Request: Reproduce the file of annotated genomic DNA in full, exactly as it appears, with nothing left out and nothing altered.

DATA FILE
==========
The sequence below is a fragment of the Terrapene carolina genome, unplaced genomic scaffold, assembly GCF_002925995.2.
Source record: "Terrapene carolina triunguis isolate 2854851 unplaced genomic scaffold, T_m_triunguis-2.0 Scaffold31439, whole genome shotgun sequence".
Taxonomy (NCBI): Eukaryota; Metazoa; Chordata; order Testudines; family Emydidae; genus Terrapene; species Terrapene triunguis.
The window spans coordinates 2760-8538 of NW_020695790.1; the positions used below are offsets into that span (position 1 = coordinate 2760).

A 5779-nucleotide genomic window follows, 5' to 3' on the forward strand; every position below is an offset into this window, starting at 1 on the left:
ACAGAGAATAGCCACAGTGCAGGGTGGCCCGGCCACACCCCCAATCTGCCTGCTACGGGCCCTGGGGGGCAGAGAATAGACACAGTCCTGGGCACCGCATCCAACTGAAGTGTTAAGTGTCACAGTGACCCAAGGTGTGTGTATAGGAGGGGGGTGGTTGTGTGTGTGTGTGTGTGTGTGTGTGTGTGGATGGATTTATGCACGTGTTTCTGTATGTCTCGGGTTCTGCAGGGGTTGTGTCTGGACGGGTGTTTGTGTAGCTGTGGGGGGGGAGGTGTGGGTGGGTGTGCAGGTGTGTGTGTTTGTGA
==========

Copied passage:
The sequence below is a fragment of the Terrapene carolina genome, unplaced genomic scaffold, assembly GCF_002925995.2.
Source record: "Terrapene carolina triunguis isolate 2854851 unplaced genomic scaffold, T_m_triunguis-2.0 Scaffold31439, whole genome shotgun sequence".
Taxonomy (NCBI): Eukaryota; Metazoa; Chordata; order Testudines; family Emydidae; genus Terrapene; species Terrapene triunguis.
The window spans coordinates 2760-8538 of NW_020695790.1; the positions used below are offsets into that span (position 1 = coordinate 2760).

A 5779-nucleotide genomic window follows, 5' to 3' on the forward strand; every position below is an offset into this window, starting at 1 on the left:
ACAGAGAATAGCCACAGTGCAGGGTGGCCCGGCCACACCCCCAATCTGCCTGCTACGGGCCCTGGGGGGCAGAGAATAGACACAGTCCTGGGCACCGCATCCAACTGAAGTGTTAAGTGTCACAGTGACCCAAGGTGTGTGTATAGGAGGGGGGTGGTTGTGTGTGTGTGTGTGTGTGTGTGTGTGTGGATGGATTTATGCACGTGTTTCTGTATGTCTCGGGTTCTGCAGGGGTTGTGTCTGGACGGGTGTTTGTGTAGCTGTGGGGGGGGAGGTGTGGGTGGGTGTGCAGGTGTGTGTGTTTGTGA